The tortuous legislative road that led to construction of 106 rental apartments for limited-income residents ends Tuesday with a celebratory ribbon-cutting for Ellicott Gardens, the only residential property in Howard County with its own wind turbine to generate power.
County Housing Director Stacy L. Spann said 41 tenants have been approved and 14 have moved in, though applications have been accepted only since late August.
FOR THE RECORD - An article in the Sept. 13 edition of the Howard County section about the opening of the Ellicott Gardens apartments for limited- income people incorrectly characterized community attitudes toward the project. There was criticism of plans for the 106-unit building expressed at a meeting of 28 people held by the developer in 2006 on the site of the project.
The Baltimore Sun regrets the error.
County workers, people displaced from mobile home parks and employees of nonprofits receive preference.
"What we really have a shortage of is [housing] stock for small families," he said noting that the one- and two-bedroom apartments at Ellicott Gardens will serve single adults and couples with up to two children.
Developer/contractor Jared Spahn said his company donated the turbine to help fulfill his promise to make the building environmentally friendly and to test its use with residential units. The electricity it produces will reduce utility costs for the Howard County Housing Commission, which owns the building and can then pass along the savings to residents.
The facility boasts community space for a computer lab, fitness activities, meetings and laundry, plus an outdoor playground for children. Each apartment is equipped with new appliances.
Spahn said his firm made about 4 percent profit on the $17.4 million project.
Financing was obtained through a combination of federal, state and county housing programs, and the land was donated by Stuart J. Greenebaum, the developer of upscale Maple Lawn, as a way to fulfill his promise to provide some limited-income housing, though county zoning laws did not require it.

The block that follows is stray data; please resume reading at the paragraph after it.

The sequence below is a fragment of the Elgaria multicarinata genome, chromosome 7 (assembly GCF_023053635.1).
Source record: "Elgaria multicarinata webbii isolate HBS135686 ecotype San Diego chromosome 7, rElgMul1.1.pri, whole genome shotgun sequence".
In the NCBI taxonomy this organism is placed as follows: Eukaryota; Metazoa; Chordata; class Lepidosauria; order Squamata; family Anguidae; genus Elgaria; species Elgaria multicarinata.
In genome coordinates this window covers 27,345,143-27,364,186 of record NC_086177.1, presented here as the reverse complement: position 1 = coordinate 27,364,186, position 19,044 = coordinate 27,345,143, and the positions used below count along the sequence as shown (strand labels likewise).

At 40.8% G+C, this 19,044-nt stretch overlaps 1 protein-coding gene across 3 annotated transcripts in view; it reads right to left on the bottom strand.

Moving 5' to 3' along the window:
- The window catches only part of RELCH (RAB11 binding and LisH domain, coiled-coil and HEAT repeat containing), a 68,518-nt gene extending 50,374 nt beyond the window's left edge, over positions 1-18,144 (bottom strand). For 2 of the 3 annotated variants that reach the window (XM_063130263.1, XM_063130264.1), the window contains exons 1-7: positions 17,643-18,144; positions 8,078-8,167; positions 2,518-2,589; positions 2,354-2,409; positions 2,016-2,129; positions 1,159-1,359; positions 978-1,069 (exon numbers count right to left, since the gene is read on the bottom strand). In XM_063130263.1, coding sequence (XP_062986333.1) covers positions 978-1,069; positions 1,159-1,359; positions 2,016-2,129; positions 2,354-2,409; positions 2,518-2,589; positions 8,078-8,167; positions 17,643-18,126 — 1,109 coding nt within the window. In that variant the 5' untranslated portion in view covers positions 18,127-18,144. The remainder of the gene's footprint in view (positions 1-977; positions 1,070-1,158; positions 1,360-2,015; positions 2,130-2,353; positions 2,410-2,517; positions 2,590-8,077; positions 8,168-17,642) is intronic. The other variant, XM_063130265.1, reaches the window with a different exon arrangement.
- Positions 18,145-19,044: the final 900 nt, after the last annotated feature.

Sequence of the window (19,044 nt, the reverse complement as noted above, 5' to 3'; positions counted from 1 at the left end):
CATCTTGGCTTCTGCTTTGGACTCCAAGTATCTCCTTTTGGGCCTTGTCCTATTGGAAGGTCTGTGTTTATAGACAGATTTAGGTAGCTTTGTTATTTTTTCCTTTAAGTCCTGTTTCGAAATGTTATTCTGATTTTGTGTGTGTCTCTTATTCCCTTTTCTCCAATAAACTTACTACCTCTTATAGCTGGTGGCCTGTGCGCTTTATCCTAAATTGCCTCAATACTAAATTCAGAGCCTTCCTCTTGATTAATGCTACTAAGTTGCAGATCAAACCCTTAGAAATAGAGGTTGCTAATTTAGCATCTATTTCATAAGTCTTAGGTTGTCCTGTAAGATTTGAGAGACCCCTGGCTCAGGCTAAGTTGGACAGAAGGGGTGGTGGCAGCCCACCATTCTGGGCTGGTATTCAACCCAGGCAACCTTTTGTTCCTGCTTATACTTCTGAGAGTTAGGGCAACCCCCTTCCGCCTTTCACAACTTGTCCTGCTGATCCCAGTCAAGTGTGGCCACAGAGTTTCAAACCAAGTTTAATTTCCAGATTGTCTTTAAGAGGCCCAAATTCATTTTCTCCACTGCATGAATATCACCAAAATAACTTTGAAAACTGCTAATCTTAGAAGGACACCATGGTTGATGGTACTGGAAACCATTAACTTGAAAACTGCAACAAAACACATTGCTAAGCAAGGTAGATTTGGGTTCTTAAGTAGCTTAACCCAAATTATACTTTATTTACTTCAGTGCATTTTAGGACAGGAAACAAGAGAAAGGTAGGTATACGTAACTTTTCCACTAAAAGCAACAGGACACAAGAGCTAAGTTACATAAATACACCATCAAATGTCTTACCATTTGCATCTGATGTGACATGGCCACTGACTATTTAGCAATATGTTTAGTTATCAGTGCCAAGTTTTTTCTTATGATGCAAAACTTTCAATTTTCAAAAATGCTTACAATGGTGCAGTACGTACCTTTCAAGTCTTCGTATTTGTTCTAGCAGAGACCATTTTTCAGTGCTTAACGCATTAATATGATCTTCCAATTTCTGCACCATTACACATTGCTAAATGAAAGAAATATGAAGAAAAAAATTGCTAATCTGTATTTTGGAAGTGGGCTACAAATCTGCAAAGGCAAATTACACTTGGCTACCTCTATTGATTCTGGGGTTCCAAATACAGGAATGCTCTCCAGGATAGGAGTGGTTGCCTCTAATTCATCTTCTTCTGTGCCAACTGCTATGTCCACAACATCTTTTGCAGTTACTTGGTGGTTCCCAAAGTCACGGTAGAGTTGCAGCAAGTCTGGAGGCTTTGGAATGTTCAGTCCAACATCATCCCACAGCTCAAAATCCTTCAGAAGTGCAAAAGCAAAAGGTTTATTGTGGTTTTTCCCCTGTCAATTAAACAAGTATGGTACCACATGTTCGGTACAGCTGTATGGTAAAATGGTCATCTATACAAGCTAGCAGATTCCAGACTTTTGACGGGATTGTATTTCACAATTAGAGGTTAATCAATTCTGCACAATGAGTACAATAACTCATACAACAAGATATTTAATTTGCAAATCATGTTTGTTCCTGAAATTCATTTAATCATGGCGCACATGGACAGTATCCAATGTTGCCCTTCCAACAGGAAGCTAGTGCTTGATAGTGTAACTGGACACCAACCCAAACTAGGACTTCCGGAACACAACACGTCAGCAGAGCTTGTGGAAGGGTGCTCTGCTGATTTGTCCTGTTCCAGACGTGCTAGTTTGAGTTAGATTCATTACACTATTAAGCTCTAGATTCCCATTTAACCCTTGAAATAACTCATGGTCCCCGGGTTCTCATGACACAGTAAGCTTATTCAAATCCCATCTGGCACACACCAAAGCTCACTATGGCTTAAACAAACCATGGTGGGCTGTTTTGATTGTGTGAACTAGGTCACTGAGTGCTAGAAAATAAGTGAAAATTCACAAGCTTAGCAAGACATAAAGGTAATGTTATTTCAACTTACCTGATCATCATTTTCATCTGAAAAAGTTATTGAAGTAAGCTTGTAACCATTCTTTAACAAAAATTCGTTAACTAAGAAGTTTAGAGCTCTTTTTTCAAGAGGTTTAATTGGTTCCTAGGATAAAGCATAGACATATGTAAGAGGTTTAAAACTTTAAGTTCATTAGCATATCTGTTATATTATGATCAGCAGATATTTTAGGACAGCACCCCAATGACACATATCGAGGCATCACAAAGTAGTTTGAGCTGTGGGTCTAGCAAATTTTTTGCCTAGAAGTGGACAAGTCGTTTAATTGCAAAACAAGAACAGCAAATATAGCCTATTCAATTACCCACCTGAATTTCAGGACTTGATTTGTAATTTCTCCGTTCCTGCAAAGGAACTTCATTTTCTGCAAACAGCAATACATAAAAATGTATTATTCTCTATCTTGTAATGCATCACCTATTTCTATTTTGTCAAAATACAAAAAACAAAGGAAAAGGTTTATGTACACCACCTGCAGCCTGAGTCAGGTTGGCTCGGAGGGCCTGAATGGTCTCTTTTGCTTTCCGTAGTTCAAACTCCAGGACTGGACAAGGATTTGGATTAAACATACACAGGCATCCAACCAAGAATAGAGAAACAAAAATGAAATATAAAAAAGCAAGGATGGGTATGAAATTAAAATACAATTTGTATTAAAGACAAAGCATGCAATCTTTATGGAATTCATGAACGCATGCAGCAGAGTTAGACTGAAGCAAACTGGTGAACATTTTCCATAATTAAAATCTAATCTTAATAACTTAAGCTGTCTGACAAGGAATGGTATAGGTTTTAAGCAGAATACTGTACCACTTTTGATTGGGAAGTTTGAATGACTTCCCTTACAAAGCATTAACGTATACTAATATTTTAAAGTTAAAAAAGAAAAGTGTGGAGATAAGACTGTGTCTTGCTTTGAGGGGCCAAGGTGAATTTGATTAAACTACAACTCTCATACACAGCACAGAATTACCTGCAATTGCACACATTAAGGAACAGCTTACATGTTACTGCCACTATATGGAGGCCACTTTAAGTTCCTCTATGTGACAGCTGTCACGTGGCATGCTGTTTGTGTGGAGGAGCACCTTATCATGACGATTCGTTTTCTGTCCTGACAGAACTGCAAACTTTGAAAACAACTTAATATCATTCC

Ellicott Gardens residents do not receive subsidies but will pay lower-than-market rents.
Rent at Ellicott Gardens will range from $638 to $784 a month for the 693-square-foot one-bedroom apartments and is $946 a month for the 1,032-square-foot two-bedroom units. To be eligible, prospective renters may earn up to $19,140 for one person or up to $49,260 for a family of four.
The 3.38-acre property on Waterloo Road near Route 100 was the subject of County Council debate nearly two years ago and represents the last example of an affordable housing policy allowing concentrations of below-market-price units, which the county now avoids.
"It is a beautiful project. It's really very impressive," said Councilwoman Courtney Watson, an Ellicott City Democrat who raised questions about the project two years ago.
Watson and Fulton Republican Greg Fox were critical of the Ellicott Gardens plan, under which the county Housing Commission was to partner with private developers to obtain state tax credits to use commercially zoned land for residential purposes. The County Council finally compromised by restricting the practice and unanimously approved legislation allowing the project to go forward.
There was no community opposition to the project, which is situated in Democrat Calvin Ball's East Columbia district.
"I think it's a great resource," Ball said. "It demonstrates the county's commitment to full-spectrum housing."
Andre DeVerneil, a member of the county's Interfaith Coalition for Affordable Housing and the Full Spectrum Housing Coalition, said that he too is pleased, though his group prefers to see below-market units mixed with those without cost controls.
"You don't look a gift horse in the mouth," he said. "It's something to celebrate."
When conceived more than three years ago, the facility was to be for seniors, but county officials said that market was being served and that low-income housing was needed for people of all ages.
Although 90 of the apartments have one bedroom and 16 have two, meaning that most residents will be single adults or couples, Watson pushed hard for a small playground for children.
"I'm really proud of what we put there," said Spahn, who said the project was finished 90 days early.
He said the building has green features aside from the wind turbine, including a white roof that reflects heat, energy-saving windows and appliances, and low-flow plumbing fixtures.
"We really want it to be a cohesive, vibrant community," he said.